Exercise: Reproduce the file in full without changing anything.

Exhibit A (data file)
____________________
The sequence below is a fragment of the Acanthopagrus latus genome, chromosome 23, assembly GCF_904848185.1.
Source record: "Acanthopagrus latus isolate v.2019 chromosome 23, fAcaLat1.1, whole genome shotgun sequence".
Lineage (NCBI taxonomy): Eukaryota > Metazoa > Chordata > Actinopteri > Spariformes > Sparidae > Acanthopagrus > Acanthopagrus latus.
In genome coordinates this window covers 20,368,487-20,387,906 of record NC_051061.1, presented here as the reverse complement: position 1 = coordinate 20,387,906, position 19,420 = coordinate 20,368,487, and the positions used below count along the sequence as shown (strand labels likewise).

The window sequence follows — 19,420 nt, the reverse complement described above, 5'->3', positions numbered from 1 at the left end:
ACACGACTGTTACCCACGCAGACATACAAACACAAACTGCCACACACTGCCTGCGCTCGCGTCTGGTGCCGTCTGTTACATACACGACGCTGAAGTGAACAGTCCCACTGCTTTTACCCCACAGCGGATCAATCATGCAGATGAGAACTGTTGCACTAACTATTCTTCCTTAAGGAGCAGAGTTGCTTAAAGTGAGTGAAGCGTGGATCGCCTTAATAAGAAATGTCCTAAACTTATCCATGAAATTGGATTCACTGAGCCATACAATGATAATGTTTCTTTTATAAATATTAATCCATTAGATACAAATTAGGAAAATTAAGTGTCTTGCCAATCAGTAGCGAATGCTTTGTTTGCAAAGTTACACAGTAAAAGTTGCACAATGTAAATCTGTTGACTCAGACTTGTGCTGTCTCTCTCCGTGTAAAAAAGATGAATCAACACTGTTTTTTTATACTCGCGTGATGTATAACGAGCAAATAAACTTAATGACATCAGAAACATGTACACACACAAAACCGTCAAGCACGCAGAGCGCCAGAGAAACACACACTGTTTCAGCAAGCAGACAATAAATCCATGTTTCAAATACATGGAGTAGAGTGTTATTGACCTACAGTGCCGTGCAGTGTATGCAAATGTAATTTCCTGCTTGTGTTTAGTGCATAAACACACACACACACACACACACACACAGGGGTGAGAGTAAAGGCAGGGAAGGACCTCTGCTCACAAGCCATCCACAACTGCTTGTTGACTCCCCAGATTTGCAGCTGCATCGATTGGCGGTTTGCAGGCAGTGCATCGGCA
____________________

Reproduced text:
The sequence below is a fragment of the Acanthopagrus latus genome, chromosome 23, assembly GCF_904848185.1.
Source record: "Acanthopagrus latus isolate v.2019 chromosome 23, fAcaLat1.1, whole genome shotgun sequence".
Lineage (NCBI taxonomy): Eukaryota > Metazoa > Chordata > Actinopteri > Spariformes > Sparidae > Acanthopagrus > Acanthopagrus latus.
In genome coordinates this window covers 20,368,487-20,387,906 of record NC_051061.1, presented here as the reverse complement: position 1 = coordinate 20,387,906, position 19,420 = coordinate 20,368,487, and the positions used below count along the sequence as shown (strand labels likewise).

The window sequence follows — 19,420 nt, the reverse complement described above, 5'->3', positions numbered from 1 at the left end:
ACACGACTGTTACCCACGCAGACATACAAACACAAACTGCCACACACTGCCTGCGCTCGCGTCTGGTGCCGTCTGTTACATACACGACGCTGAAGTGAACAGTCCCACTGCTTTTACCCCACAGCGGATCAATCATGCAGATGAGAACTGTTGCACTAACTATTCTTCCTTAAGGAGCAGAGTTGCTTAAAGTGAGTGAAGCGTGGATCGCCTTAATAAGAAATGTCCTAAACTTATCCATGAAATTGGATTCACTGAGCCATACAATGATAATGTTTCTTTTATAAATATTAATCCATTAGATACAAATTAGGAAAATTAAGTGTCTTGCCAATCAGTAGCGAATGCTTTGTTTGCAAAGTTACACAGTAAAAGTTGCACAATGTAAATCTGTTGACTCAGACTTGTGCTGTCTCTCTCCGTGTAAAAAAGATGAATCAACACTGTTTTTTTATACTCGCGTGATGTATAACGAGCAAATAAACTTAATGACATCAGAAACATGTACACACACAAAACCGTCAAGCACGCAGAGCGCCAGAGAAACACACACTGTTTCAGCAAGCAGACAATAAATCCATGTTTCAAATACATGGAGTAGAGTGTTATTGACCTACAGTGCCGTGCAGTGTATGCAAATGTAATTTCCTGCTTGTGTTTAGTGCATAAACACACACACACACACACACACACACAGGGGTGAGAGTAAAGGCAGGGAAGGACCTCTGCTCACAAGCCATCCACAACTGCTTGTTGACTCCCCAGATTTGCAGCTGCATCGATTGGCGGTTTGCAGGCAGTGCATCGGCA